The work of this emotion requires people who throw themselves actively into what is becoming, to which they themselves belong. To hope is to give yourself to the future, and that commitment to the future makes the present inhabitable.
–Ernst Bloch, Marxist philosopher
[People] also ask frequently: “Where does your hope come from, how do you keep going?” Which seems to me a serious question, but composed out of insufficient evidence, a question having about it a certain immodest aura, which I’m being invited to stand under. (Should one stand under a light he did not kindle?) I like Phillip’s typically laconic answer: “Your hope is where your ass is.”
As in the case, I judge, of those who sit in. Or in another version: “Your hope is where your feet are” (as in the case of those who march). But hardly ever, in my experience, is one’s hope where his head is. Passing strange, to think of it, that those whose heads are presumably screwed on straight, should ask me, “Where is your hope today?”
Passing strange, and strangely true. Hope dwells in the posterior, or in the hands and feet. But hardly ever in that noblest of human members, whose functions, we are told, are to speculate and ponder and envision and calculate and predict and so all those things named by us, properly human. But in fact, so tragically and often: improperly inhuman.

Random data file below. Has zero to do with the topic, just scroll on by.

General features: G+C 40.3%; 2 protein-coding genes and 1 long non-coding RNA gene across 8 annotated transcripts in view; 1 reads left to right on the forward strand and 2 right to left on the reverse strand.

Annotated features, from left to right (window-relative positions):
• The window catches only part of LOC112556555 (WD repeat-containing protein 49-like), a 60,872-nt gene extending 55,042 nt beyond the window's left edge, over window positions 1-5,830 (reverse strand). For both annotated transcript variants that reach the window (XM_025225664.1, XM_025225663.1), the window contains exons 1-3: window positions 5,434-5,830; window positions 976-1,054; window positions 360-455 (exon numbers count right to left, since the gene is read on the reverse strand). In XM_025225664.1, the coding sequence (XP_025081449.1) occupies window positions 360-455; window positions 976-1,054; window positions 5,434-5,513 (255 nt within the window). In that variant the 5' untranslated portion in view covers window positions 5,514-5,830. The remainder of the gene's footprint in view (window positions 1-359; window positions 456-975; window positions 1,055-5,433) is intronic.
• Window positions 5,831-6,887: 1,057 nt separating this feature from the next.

–Daniel Berrigan, Jesuit priest
Causes and effects assume history marches forward, but history is not an army. It is a crab scuttling sideways, a drip of soft water wearing away stone, an earthquake breaking centuries of tension. Sometimes one person inspires a movement, or her words do decades later; sometimes a few passionate people change the world; sometimes they start a mass movement and millions do; sometimes those millions are stirred by the same outrage or the same ideal and change comes upon us like a change in the weather. All that these transformations have in common is that they begin in the imagination, in hope. To hope is to gamble. It’s to bet on the future, on your desires, on the possibility that an open heart and uncertainty is better than gloom and safety. To hope is dangerous, and yet it is the opposite of fear, for to live is to risk.
–Rebecca Solnit, U.S. writer
To be hopeful in bad times is not just foolishly romantic. It is based on the fact that human history is a history not only of cruelty, but also of compassion, sacrifice, courage, kindness. What we choose to emphasize in this complex history will determine our lives. If we see only the worst, it destroys our capacity to do something. If we remember those times and places—and there are so many—where people have behaved magnificently, this gives us the energy to act, and at least the possibility of sending this spinning top of a world in a different direction. And if we do act, in however small a way, we don’t have to wait for some grand utopian future. The future is an inﬁnite succession of presents, and to live now as we think human beings should live, in defiance of all that is bad around us, is itself a marvelous victory.
— Howard Zinn, U.S. historian